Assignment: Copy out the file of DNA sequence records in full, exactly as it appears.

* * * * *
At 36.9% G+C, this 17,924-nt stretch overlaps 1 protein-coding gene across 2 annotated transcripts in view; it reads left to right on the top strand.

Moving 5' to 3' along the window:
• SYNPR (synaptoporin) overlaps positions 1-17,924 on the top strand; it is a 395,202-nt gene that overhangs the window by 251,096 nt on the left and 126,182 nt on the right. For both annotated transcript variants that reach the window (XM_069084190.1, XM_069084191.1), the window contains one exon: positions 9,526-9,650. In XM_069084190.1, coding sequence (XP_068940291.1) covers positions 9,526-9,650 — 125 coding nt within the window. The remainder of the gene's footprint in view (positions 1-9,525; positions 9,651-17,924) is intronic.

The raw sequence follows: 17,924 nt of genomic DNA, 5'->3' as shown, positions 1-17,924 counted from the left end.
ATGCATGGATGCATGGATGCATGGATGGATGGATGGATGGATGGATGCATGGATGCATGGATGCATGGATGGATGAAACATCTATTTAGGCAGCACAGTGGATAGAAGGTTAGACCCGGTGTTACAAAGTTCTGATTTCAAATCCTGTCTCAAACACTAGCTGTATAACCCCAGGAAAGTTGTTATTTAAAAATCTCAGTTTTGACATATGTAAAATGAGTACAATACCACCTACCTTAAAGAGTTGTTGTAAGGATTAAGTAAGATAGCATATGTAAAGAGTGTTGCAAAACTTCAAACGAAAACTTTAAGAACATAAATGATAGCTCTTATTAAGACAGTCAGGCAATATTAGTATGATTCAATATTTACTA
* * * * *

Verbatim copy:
At 36.9% G+C, this 17,924-nt stretch overlaps 1 protein-coding gene across 2 annotated transcripts in view; it reads left to right on the top strand.

Moving 5' to 3' along the window:
• SYNPR (synaptoporin) overlaps positions 1-17,924 on the top strand; it is a 395,202-nt gene that overhangs the window by 251,096 nt on the left and 126,182 nt on the right. For both annotated transcript variants that reach the window (XM_069084190.1, XM_069084191.1), the window contains one exon: positions 9,526-9,650. In XM_069084190.1, coding sequence (XP_068940291.1) covers positions 9,526-9,650 — 125 coding nt within the window. The remainder of the gene's footprint in view (positions 1-9,525; positions 9,651-17,924) is intronic.

The raw sequence follows: 17,924 nt of genomic DNA, 5'->3' as shown, positions 1-17,924 counted from the left end.
ATGCATGGATGCATGGATGCATGGATGGATGGATGGATGGATGGATGCATGGATGCATGGATGCATGGATGGATGAAACATCTATTTAGGCAGCACAGTGGATAGAAGGTTAGACCCGGTGTTACAAAGTTCTGATTTCAAATCCTGTCTCAAACACTAGCTGTATAACCCCAGGAAAGTTGTTATTTAAAAATCTCAGTTTTGACATATGTAAAATGAGTACAATACCACCTACCTTAAAGAGTTGTTGTAAGGATTAAGTAAGATAGCATATGTAAAGAGTGTTGCAAAACTTCAAACGAAAACTTTAAGAACATAAATGATAGCTCTTATTAAGACAGTCAGGCAATATTAGTATGATTCAATATTTACTA